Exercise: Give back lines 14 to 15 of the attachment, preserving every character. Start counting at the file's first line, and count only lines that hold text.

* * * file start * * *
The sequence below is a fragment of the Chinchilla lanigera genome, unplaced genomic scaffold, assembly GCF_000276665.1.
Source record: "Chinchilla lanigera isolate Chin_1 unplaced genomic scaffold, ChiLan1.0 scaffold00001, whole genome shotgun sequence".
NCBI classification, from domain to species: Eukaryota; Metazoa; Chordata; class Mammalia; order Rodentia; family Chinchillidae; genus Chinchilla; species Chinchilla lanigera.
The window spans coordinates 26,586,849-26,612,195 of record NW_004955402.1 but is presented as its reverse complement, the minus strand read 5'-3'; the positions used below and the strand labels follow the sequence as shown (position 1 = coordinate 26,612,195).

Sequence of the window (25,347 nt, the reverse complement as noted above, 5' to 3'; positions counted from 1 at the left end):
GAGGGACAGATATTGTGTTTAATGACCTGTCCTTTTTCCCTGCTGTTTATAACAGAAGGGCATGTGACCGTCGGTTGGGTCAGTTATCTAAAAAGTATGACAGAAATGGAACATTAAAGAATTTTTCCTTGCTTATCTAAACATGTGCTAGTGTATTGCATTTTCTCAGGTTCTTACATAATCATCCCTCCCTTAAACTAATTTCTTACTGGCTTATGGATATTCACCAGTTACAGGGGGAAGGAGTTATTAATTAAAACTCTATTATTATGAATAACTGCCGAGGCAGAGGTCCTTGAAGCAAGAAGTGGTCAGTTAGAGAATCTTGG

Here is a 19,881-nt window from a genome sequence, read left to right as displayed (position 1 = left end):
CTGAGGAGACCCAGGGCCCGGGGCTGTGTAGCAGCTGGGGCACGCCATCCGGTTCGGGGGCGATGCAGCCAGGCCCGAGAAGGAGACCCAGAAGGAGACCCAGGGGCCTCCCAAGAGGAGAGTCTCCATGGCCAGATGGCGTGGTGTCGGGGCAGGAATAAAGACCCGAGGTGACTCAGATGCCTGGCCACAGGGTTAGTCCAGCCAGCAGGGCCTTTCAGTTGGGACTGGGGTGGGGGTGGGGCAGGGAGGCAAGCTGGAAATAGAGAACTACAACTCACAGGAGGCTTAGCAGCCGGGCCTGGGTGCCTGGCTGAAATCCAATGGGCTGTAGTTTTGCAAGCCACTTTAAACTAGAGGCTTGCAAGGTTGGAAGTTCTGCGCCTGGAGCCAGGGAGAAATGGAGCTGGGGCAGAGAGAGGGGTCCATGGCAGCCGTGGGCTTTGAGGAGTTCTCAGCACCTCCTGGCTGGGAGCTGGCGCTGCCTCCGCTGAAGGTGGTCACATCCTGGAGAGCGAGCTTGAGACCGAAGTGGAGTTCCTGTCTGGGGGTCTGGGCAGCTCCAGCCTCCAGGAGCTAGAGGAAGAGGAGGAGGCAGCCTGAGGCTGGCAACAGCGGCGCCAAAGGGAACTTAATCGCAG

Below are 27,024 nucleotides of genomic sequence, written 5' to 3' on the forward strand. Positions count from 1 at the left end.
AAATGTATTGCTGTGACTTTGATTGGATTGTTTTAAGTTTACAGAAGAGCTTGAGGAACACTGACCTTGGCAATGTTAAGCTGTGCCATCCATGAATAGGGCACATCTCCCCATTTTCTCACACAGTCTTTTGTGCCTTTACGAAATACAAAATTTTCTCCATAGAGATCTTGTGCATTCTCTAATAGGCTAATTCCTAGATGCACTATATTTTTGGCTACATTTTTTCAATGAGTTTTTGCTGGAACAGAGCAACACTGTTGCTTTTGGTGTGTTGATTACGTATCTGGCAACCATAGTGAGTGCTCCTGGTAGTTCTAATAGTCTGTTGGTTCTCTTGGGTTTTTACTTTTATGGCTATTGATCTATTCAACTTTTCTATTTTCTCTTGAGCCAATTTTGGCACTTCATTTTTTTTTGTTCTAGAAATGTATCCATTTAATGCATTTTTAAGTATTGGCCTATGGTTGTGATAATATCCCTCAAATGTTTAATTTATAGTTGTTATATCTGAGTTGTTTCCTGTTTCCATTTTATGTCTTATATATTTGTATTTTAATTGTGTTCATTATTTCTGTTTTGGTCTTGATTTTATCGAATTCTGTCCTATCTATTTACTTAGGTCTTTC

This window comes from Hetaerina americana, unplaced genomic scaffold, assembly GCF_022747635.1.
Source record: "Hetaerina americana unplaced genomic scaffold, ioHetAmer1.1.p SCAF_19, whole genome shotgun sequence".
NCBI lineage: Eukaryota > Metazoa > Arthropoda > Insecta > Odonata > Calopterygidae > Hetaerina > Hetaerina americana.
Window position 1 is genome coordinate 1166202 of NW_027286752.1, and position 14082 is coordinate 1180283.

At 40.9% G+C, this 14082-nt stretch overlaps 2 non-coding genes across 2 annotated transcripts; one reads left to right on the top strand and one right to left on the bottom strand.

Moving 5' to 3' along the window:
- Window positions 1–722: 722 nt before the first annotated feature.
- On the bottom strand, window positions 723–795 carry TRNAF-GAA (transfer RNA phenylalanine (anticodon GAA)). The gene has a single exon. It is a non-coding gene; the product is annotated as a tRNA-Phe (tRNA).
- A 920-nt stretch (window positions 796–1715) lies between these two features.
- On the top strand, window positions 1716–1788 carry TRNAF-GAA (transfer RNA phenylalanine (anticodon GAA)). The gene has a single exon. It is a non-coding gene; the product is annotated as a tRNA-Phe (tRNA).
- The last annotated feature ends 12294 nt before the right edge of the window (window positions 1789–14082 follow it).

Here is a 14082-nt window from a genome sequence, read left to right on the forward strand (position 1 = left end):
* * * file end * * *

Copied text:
Window position 1 is genome coordinate 1166202 of NW_027286752.1, and position 14082 is coordinate 1180283.

At 40.9% G+C, this 14082-nt stretch overlaps 2 non-coding genes across 2 annotated transcripts; one reads left to right on the top strand and one right to left on the bottom strand.